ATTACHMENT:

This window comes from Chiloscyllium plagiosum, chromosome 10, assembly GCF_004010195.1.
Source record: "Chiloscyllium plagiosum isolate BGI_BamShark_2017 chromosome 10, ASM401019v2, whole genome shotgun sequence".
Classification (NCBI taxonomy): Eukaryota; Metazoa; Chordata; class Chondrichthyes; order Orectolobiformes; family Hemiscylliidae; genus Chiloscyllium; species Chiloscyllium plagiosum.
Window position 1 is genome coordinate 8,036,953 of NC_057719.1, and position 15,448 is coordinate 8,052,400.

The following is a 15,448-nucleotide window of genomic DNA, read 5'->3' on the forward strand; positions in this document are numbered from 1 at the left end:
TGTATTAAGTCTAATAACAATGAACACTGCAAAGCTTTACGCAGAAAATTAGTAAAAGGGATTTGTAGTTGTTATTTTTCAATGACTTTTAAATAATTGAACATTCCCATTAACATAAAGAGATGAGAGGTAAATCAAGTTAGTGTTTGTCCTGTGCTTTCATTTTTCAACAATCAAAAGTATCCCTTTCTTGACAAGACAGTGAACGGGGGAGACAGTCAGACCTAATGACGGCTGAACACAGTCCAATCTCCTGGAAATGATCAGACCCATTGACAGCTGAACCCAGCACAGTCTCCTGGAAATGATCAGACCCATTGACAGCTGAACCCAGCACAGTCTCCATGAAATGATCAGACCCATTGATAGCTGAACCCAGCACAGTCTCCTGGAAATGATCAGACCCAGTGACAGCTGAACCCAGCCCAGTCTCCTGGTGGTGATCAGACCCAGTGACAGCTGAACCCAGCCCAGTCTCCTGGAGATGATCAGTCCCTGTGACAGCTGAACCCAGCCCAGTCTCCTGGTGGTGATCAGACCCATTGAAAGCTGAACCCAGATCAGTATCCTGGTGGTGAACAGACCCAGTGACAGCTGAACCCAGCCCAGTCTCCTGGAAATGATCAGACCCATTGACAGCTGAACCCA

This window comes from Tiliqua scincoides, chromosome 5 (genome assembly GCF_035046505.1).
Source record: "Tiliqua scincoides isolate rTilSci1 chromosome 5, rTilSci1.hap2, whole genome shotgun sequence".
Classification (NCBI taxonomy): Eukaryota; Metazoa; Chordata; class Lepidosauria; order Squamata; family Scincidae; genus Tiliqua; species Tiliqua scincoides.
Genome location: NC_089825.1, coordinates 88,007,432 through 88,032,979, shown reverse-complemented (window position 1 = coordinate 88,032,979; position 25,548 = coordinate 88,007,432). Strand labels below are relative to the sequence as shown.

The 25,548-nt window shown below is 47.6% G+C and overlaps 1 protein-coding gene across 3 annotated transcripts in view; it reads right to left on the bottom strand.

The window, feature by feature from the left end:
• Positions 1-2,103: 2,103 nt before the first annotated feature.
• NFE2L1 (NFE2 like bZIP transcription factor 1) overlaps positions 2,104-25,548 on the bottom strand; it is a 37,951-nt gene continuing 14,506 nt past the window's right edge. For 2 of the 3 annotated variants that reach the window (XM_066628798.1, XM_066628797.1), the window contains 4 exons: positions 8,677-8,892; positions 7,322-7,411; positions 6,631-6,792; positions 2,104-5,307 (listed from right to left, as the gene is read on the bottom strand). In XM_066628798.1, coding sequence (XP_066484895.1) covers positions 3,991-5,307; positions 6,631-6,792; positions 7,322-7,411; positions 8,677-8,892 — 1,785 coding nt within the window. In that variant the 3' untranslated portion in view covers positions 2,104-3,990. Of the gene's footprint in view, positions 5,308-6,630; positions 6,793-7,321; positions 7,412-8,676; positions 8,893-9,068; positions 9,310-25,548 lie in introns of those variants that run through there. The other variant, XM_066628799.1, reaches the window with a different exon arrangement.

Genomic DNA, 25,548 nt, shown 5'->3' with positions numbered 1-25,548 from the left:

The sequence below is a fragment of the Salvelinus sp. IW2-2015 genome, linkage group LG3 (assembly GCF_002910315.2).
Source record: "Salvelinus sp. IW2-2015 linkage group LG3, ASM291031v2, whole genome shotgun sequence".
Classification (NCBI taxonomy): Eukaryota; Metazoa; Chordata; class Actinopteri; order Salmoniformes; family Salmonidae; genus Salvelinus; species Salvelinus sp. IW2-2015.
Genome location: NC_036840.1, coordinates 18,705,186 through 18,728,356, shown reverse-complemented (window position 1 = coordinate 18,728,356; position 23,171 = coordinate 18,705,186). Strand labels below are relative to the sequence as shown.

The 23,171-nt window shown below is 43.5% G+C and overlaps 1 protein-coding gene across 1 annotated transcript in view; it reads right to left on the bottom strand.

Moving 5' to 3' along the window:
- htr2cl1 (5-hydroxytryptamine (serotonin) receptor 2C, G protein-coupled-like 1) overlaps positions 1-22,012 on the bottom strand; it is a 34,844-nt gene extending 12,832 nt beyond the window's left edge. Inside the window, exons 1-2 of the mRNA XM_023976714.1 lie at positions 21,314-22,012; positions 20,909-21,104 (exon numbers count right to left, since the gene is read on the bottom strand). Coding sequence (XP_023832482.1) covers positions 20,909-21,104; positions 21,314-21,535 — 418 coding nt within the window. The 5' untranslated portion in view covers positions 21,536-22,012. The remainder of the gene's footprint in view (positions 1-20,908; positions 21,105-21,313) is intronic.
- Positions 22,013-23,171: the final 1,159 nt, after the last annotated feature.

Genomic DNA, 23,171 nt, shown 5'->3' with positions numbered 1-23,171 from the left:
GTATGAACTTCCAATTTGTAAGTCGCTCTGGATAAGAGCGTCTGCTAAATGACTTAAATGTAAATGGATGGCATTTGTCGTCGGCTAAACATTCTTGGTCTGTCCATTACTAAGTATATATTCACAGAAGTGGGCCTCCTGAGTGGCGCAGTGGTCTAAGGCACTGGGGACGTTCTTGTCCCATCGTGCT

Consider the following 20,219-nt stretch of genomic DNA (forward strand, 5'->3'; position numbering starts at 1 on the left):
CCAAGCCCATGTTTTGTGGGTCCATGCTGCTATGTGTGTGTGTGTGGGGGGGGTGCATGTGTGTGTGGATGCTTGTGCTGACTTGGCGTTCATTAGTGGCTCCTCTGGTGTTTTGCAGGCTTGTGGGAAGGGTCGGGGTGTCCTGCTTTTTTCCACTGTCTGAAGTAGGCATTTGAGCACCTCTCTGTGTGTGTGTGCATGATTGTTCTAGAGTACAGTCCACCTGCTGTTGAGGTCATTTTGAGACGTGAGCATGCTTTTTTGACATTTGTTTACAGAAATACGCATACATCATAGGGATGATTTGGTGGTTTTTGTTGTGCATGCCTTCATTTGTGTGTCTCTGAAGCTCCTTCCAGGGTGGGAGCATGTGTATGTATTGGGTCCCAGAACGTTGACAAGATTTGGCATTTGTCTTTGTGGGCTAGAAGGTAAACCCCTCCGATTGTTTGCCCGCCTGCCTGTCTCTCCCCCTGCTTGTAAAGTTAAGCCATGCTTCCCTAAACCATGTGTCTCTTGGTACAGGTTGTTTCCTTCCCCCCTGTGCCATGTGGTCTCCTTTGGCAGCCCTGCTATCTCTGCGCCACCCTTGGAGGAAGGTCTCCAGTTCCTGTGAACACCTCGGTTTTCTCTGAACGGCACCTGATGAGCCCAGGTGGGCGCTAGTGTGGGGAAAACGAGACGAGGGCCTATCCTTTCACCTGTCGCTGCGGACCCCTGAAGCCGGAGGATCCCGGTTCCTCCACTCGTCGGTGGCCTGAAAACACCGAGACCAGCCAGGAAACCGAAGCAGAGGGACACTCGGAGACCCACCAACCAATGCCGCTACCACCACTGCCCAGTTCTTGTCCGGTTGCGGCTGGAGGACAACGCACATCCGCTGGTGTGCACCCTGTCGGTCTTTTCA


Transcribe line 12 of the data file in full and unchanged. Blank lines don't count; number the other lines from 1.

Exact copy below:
The window, feature by feature from the left end: